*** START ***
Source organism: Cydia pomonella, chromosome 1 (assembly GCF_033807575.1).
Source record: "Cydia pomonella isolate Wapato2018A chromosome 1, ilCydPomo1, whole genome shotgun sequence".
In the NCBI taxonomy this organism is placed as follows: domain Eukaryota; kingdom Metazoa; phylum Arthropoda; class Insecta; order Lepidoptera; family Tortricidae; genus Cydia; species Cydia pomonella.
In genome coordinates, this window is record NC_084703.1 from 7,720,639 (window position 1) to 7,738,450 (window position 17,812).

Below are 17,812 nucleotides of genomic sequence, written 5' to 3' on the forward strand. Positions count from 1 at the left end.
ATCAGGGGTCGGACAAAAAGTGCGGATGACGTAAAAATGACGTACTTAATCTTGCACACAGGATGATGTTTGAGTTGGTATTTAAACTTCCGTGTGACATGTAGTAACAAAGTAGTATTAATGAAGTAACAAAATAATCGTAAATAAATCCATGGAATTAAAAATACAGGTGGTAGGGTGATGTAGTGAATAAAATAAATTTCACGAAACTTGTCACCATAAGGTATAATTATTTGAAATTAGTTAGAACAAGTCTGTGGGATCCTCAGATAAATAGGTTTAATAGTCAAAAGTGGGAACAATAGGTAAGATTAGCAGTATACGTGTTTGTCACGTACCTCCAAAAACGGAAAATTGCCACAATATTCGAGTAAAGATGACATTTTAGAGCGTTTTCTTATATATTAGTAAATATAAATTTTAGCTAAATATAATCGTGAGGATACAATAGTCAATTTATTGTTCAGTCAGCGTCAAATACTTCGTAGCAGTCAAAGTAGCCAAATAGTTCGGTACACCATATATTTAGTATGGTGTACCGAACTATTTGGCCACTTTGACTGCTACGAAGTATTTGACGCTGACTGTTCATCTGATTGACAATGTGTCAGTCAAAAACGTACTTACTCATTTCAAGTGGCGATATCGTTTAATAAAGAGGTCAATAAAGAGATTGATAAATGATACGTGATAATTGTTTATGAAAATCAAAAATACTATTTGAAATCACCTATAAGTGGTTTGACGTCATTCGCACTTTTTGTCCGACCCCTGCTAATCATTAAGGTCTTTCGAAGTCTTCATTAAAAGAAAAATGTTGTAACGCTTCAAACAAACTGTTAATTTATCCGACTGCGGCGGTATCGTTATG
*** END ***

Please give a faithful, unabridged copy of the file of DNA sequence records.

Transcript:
Source organism: Cydia pomonella, chromosome 1 (assembly GCF_033807575.1).
Source record: "Cydia pomonella isolate Wapato2018A chromosome 1, ilCydPomo1, whole genome shotgun sequence".
In the NCBI taxonomy this organism is placed as follows: domain Eukaryota; kingdom Metazoa; phylum Arthropoda; class Insecta; order Lepidoptera; family Tortricidae; genus Cydia; species Cydia pomonella.
In genome coordinates, this window is record NC_084703.1 from 7,720,639 (window position 1) to 7,738,450 (window position 17,812).

Below are 17,812 nucleotides of genomic sequence, written 5' to 3' on the forward strand. Positions count from 1 at the left end.
ATCAGGGGTCGGACAAAAAGTGCGGATGACGTAAAAATGACGTACTTAATCTTGCACACAGGATGATGTTTGAGTTGGTATTTAAACTTCCGTGTGACATGTAGTAACAAAGTAGTATTAATGAAGTAACAAAATAATCGTAAATAAATCCATGGAATTAAAAATACAGGTGGTAGGGTGATGTAGTGAATAAAATAAATTTCACGAAACTTGTCACCATAAGGTATAATTATTTGAAATTAGTTAGAACAAGTCTGTGGGATCCTCAGATAAATAGGTTTAATAGTCAAAAGTGGGAACAATAGGTAAGATTAGCAGTATACGTGTTTGTCACGTACCTCCAAAAACGGAAAATTGCCACAATATTCGAGTAAAGATGACATTTTAGAGCGTTTTCTTATATATTAGTAAATATAAATTTTAGCTAAATATAATCGTGAGGATACAATAGTCAATTTATTGTTCAGTCAGCGTCAAATACTTCGTAGCAGTCAAAGTAGCCAAATAGTTCGGTACACCATATATTTAGTATGGTGTACCGAACTATTTGGCCACTTTGACTGCTACGAAGTATTTGACGCTGACTGTTCATCTGATTGACAATGTGTCAGTCAAAAACGTACTTACTCATTTCAAGTGGCGATATCGTTTAATAAAGAGGTCAATAAAGAGATTGATAAATGATACGTGATAATTGTTTATGAAAATCAAAAATACTATTTGAAATCACCTATAAGTGGTTTGACGTCATTCGCACTTTTTGTCCGACCCCTGCTAATCATTAAGGTCTTTCGAAGTCTTCATTAAAAGAAAAATGTTGTAACGCTTCAAACAAACTGTTAATTTATCCGACTGCGGCGGTATCGTTATG